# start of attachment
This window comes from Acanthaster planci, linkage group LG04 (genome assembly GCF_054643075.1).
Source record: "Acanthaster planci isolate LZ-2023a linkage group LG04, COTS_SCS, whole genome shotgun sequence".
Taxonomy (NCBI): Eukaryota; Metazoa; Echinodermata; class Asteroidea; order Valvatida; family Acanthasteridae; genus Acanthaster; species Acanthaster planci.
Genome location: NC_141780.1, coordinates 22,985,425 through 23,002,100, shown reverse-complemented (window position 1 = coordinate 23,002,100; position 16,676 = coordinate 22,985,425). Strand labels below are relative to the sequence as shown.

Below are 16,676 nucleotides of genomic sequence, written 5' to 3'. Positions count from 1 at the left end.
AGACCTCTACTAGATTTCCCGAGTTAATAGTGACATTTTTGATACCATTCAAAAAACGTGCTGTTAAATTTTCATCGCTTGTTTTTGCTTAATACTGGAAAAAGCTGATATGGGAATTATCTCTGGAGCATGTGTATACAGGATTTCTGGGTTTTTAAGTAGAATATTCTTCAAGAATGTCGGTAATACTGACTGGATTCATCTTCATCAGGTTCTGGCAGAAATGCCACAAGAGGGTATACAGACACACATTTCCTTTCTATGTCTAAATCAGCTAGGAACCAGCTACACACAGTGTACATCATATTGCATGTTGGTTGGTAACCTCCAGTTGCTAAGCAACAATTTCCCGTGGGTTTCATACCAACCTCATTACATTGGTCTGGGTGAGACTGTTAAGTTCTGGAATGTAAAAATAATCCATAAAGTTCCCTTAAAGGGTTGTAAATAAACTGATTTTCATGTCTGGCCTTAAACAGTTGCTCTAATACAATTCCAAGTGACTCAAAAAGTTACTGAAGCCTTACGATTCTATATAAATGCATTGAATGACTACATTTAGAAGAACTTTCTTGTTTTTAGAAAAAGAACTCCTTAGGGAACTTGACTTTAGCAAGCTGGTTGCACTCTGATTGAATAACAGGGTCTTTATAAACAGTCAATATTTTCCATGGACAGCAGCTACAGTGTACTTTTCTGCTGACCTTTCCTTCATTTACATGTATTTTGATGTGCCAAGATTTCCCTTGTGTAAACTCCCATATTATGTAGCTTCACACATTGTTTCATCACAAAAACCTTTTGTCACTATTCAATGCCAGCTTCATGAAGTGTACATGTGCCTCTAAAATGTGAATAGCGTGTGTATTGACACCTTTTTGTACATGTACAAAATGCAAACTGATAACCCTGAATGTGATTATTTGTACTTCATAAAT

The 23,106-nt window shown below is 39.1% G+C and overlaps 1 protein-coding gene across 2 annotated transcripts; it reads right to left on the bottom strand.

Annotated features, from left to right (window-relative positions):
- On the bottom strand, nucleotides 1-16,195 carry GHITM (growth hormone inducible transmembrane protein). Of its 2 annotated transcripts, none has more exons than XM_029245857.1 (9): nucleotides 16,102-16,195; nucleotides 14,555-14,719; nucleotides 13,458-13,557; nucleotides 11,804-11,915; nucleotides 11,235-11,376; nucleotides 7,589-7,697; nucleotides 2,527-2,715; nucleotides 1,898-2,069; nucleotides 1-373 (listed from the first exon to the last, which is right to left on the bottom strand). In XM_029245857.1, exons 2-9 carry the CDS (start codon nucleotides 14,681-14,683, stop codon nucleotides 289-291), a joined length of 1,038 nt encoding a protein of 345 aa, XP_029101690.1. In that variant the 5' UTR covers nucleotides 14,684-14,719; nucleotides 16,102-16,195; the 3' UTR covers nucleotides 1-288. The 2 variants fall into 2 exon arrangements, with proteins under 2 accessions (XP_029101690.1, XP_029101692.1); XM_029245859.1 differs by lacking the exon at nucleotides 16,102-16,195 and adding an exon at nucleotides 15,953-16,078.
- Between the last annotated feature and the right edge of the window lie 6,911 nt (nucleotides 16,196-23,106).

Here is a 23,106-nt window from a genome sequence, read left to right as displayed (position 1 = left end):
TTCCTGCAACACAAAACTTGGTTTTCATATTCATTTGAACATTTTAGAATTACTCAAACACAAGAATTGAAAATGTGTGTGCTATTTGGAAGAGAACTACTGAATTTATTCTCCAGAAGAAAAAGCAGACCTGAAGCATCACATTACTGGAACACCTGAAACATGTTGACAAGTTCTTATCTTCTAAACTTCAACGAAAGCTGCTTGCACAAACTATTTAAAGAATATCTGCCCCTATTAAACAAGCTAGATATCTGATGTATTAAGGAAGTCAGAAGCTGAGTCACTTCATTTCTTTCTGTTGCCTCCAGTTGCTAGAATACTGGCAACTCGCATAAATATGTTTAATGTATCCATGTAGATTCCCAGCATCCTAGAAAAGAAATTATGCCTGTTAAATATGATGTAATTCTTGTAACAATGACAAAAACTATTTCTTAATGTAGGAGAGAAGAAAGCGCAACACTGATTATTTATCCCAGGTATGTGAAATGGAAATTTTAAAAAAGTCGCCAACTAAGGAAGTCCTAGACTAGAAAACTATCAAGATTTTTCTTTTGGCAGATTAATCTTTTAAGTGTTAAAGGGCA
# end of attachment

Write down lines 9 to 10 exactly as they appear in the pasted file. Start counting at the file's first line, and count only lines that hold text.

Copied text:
- On the bottom strand, nucleotides 1-16,195 carry GHITM (growth hormone inducible transmembrane protein). Of its 2 annotated transcripts, none has more exons than XM_029245857.1 (9): nucleotides 16,102-16,195; nucleotides 14,555-14,719; nucleotides 13,458-13,557; nucleotides 11,804-11,915; nucleotides 11,235-11,376; nucleotides 7,589-7,697; nucleotides 2,527-2,715; nucleotides 1,898-2,069; nucleotides 1-373 (listed from the first exon to the last, which is right to left on the bottom strand). In XM_029245857.1, exons 2-9 carry the CDS (start codon nucleotides 14,681-14,683, stop codon nucleotides 289-291), a joined length of 1,038 nt encoding a protein of 345 aa, XP_029101690.1. In that variant the 5' UTR covers nucleotides 14,684-14,719; nucleotides 16,102-16,195; the 3' UTR covers nucleotides 1-288. The 2 variants fall into 2 exon arrangements, with proteins under 2 accessions (XP_029101690.1, XP_029101692.1); XM_029245859.1 differs by lacking the exon at nucleotides 16,102-16,195 and adding an exon at nucleotides 15,953-16,078.
- Between the last annotated feature and the right edge of the window lie 6,911 nt (nucleotides 16,196-23,106).